The Bibliophile Sweater Tag

     It's time for me to finally do a tag... and I've been wanting to do this one for a while so I stole it from Faith! All of the books titles are links to their goodread's page, and I will also link any reviews I have on the books.


1. Give the person who tagged you a never-ending supply of cookies (since no one tagged me can I keep them for myself?!).

2. Answer all the questions and use the blog graphic somewhere in the post.

3. Pass along the tag to at least five other people.

4. Wear a sweater. (Optional) (And since the only sweater I have/had doesn't fit and since it's super hot where I live, nope).

 Fuzzy Sweater (A book that is the epitome of comfort.)

            I’ve loved this series forever, so re-reading them is so comforting. If you haven’t read them, what are you waiting for?! They’re amazing.

 Striped Sweater (Book you devoured every line of.)


              This is probably one of my favorite books I read this year, I started reading it not really knowing what to expect since I just got through a bunch of trashy books, and it went way beyond my expectations. Read my review here.

              Ugly Christmas Sweater (Book with a weird cover.)

                                    Gork, the Teenage Dragon

           Let’s just say that this book’s quality in plot, writing, and characters are as ugly as this cover. Ew. Read my review here.

      Cashmere Sweater (The most expensive book you bought.)

           *racks brain* I don’t buy books a lot, I usually ask for books I want for Christmas or my birthday, so I really can’t remember.

    Hoodie (Favorite classic book.)

                                 The Lord of the Rings

            Because it’s The Lord of the Rings, and it’s epic.

Cardigan (Book you bought on impulse.)

              What book? I honestly can’t remember! (This is really sad, I need to buy more books). XP

Turtleneck Sweater (Book from your childhood.)

                                    Cricket in Times Square

            This is just precious, I still adore it.

           Homemade Knitted Sweater (Book that is Indie published.)

                                  Kingdom Tales

        I’m semi cheating since they recently got professionally published, but they were first self-published, I still have the spiral version! I know it’s a children’s book, but I still love it, I have a thing for allegories.  

V-Neck Sweater (A book that did not meet your expectations.)

        This fell so flat. Read my review here.

         Argyle Sweater (Book with a unique format.)

        The format of this book is that it’s written entirely through emails from three(?) (I can't remember) girls to their friends (this was before texting). The uniqueness made me pick it up last year, and I hated it from page one but I forced myself to read on.
        Imagine a bunch of valley-girl middle school brats emailing each other their petty shallow thoughts, and you have this book, just ick, no.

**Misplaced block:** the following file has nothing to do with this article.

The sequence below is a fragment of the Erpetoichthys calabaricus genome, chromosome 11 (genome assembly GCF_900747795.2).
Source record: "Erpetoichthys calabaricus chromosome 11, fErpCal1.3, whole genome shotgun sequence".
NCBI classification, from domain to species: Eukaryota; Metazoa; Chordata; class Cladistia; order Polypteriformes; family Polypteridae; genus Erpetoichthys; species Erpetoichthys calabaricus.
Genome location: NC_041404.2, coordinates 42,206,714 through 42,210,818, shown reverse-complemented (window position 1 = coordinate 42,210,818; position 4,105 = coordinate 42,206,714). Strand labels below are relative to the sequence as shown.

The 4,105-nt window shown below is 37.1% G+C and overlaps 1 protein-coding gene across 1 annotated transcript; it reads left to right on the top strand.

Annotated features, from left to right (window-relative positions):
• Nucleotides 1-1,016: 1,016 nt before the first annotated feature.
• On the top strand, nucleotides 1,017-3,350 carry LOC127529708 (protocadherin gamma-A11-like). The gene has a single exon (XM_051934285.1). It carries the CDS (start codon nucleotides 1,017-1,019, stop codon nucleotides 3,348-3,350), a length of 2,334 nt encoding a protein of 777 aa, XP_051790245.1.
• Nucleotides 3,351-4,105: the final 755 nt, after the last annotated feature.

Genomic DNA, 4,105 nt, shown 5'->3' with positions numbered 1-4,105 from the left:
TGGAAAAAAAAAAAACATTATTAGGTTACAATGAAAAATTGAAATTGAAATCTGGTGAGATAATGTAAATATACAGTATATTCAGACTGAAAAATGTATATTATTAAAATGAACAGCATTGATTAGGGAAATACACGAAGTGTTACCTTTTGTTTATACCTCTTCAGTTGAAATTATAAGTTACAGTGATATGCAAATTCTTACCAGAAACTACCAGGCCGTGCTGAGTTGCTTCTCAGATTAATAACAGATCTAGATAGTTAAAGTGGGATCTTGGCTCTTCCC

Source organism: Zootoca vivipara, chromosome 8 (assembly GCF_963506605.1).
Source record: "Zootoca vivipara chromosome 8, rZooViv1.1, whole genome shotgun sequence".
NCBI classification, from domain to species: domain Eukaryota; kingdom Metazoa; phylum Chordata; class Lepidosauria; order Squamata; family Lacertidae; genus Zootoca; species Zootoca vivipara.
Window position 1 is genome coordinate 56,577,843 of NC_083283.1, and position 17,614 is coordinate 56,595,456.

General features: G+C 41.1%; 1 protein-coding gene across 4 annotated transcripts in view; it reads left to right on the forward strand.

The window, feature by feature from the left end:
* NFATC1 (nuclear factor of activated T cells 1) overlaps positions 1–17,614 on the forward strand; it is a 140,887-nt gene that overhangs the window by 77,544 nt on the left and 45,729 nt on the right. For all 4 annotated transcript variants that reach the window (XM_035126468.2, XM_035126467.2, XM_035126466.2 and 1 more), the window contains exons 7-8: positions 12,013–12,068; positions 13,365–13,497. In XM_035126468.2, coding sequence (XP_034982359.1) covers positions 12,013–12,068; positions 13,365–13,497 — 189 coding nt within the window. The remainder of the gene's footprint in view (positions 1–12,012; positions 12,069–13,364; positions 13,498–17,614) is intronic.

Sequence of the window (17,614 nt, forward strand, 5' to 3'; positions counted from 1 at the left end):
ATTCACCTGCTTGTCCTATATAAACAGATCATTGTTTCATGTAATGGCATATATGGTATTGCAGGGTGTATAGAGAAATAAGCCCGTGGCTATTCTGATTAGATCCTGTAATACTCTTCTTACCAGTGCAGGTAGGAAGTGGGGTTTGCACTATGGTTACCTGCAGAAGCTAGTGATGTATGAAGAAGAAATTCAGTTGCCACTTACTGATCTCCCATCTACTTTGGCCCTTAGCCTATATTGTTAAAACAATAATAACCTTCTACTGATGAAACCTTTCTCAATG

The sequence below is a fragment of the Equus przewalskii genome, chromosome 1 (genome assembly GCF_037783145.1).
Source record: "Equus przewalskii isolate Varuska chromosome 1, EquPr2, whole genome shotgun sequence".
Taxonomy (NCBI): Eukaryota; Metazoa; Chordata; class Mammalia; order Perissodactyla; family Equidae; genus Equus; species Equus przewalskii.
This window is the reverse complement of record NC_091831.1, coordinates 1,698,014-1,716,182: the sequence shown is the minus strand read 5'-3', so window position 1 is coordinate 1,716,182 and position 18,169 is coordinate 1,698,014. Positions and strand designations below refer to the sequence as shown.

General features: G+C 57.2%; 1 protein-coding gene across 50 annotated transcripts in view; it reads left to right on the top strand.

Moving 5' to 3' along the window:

Polka-Dot Sweater (A book with well rounded characters.)

       I ADORE this series! The first book has a few rough spots and the characters aren't really well developed or rounded, but by the end of the series they are so real in a way that is super rare in books. By the end of the series you feel like you know them like one of your best friends.
      Read my review here.
I TAG....
      If you've already done this tag, it's no biggie! ^_^
Have you read any of these books?
What did you think of them?
       Also, what do you think of my new blog look? I'm trying to make this corner of the internet more aesthetically pleasing and welcoming.
Happy Writing,


How to Find the Perfect Name for Your Character

I know a good number of writers who say that naming their characters is one of the hardest things for them. And although I don’t usually struggle with finding names for my characters, I totally understand, finding the perfect name for your character can be ridiculously hard.

If you struggle with naming characters or if you’re trying to find the perfect name for them, never fear! I’ve been naming things since I could talk, strangers, furniture, kitchen utensils, animals (let’s just ignore the fact that I named them all after me… *cough*).

I like to think of characters as a blank piece of paper, they have so much potential and future personality, and because they are still blank it can be hard to name them. Try to get to know your character first. This will help you to figure out their personality, which can lead to the perfect name for them.

Ways to do this:
1. Fill out a character personality sheet. Character sheets will ask you a bunch of questions about your characters, their age, hobbies, likes, dislikes, and pretty much everything. It can really help when trying to figure out who your character is. I found a good article with some personality sheets, check it out HERE.

2. Look up pictures of what you think your character looks like. I personally think that Pinterest is the best for doing this, there’s less risk of accidentally looking up something more explicit. Just search your character’s gender, any details you’ve decided on (hair color, eye color, etc.), you can put photography or even character inspiration, and bingo!

Finding a picture that you think looks like your character can help with figuring out their personality and name.
And lastly, my personal favorite: 3. Talk to your characters in your head. I first read about doing this in Seize the Story: A Teen’s Guide to Writing, and it works for me. I like to imagine my character and I sitting across from each other in a coffee shop, and I just ask them what their name is.

Okay, okay, maybe that sounds crazy. But hey, if you’re a writer you are crazy, so accept that fact and try this!